Lebanon’s government is teetering on the verge of collapse following the resignation of the justice minister on Monday, the third cabinet member to step down in protest after last week’s catastrophic explosion in Beirut.
Amid reports the entire government may soon step down, Marie-Claude Najm said she offered her resignation over the explosion last Tuesday and the protests that followed, local media reported.
Ms Najm had water thrown at her people shouted abuse while she was visiting a damaged area last week, amid widespread anger at a government that many Lebanese hold accountable for the explosion that damaged half the capital.
Her resignation followed those of the ministers of information and environment on Sunday. The government will effectively revert to a caretaker role if seven or more ministers resign.
Prime Minister Hassan Diab may himself soon resign, a source close to the embattled leader told Sky News Arabia.
Lebanon’s cabinet was scheduled to meet on Monday afternoon to consider a draft bill for early parliamentary elections, following two nights of violent anti-government protests in Beirut at which demonstrators erected mock gallows and called the overthrow of the country’s ruling class.
The cabinet was formed in January with the backing of powerful Iranian-backed Hizbollah group and its allies. It was tasked with enacting reforms to address a financial crisis and the demands of a nationwide protest movement that forced the resignation of former Prime Minister Saad Hariri last October.
But pressure is mounting on the government to step down, while foreign governments at an international donor conference on Sunday made clear that foreign aid would be “directly delivered to the Lebanese population”.
Over £228 million pounds were pledged for immediate humanitarian relief on Sunday, including a further £20 million from the UK, on top of £5 million already made available.
USAID acting administrator John Barsa said on Sunday that American financial aid “is absolutely not going to the government.”
At least nine members of parliament have now also resigned over the disaster, as the death toll has risen to more than 200 people and over 6,000 wounded.
Dozens remain missing, Beirut governor Marwan Abboud said Monday, including many foreign workers.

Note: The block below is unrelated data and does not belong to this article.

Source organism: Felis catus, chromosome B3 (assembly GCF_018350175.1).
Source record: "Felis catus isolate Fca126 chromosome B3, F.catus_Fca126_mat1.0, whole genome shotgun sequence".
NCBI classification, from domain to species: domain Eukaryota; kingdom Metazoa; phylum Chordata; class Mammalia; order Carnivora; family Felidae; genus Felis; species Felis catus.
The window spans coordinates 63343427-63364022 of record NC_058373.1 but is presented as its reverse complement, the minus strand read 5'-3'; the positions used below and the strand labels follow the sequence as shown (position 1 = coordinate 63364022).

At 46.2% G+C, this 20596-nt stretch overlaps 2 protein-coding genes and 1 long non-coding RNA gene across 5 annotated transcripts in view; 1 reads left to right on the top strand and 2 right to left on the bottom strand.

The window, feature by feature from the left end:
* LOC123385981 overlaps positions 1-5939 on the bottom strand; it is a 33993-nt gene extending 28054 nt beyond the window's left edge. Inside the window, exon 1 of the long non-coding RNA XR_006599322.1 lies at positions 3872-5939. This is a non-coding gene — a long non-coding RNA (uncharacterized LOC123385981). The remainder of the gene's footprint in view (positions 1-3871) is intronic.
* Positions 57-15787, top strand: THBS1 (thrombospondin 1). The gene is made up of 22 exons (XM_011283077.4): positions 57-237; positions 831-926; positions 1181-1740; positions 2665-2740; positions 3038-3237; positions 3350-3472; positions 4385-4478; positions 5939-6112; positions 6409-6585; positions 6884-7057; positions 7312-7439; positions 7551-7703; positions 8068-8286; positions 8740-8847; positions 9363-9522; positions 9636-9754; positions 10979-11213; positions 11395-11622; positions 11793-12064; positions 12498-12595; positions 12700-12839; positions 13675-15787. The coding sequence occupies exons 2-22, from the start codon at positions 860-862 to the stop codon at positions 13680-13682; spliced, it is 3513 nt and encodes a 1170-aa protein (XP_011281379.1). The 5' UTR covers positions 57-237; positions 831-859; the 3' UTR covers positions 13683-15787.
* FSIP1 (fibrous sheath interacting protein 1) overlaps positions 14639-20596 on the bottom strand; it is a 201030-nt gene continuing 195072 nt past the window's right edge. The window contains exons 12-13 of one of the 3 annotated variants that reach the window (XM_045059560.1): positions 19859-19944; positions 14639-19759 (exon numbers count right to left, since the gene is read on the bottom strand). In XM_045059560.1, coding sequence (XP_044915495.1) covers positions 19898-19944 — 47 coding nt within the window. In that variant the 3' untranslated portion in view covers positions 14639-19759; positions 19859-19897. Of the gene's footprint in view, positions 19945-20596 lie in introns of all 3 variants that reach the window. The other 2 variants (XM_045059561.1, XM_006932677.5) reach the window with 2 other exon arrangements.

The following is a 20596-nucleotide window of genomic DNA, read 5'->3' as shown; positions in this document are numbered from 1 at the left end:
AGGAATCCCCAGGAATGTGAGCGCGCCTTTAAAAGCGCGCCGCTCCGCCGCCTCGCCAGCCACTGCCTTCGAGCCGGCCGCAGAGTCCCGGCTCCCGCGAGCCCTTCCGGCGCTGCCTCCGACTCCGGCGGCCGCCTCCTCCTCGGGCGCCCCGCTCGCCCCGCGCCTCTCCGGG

The army has ended the rescue phase of the search for survivors at ground zero of the explosion at the port, where rescue workers had been looking for missing port workers who might have been trapped alive in the rubble.
The 2,750 tons of ammonium nitrate blamed for the blast was seized from a cargo ship in 2013 and left at the port since then, despite port officials repeatedly warning of the danger the stockpile posed.
Losses from the blast are estimated between $10 billion to $15 billion and come as the country was already suffering a crippling economic collapse. The homes of an estimated 300,000 were unlivable in the immediate aftermath of the blast, with hundreds of buildings irreparably damaged.
On Saturday, Mr Diab promised early elections, saying he would remain in power for two months until parties could reach an agreement.
Lebanon’s entrenched political class, which has been in power since the end of the civil law, has been blamed for decades of mismanagement and corruption that produced the current economic collapse, as well as the conditions in which a huge amount of explosive material could be stored in the capital for six years.
While President Michel Aoun has rejected an international probe into the blast, a Lebanese judge began questioning on Monday the heads of the country’s security agencies on Monday.
The head of State Security Maj Gen Tony Saliba was the first to be interviewed by Judge Ghassan El Khoury, with more generals scheduled to be questioned.
About 20 people have been arrested over the explosion, including the head of the port and the head of Lebanon’s customs and his predecessor.
Officials say dozens of people have been questioned, including two former ministers, about why nothing was done about the ammonium nitrate stored at the port.
As recently as July 20, State Security had warned of the danger of the chemical, in a report sent to the offices of the president and prime minister.
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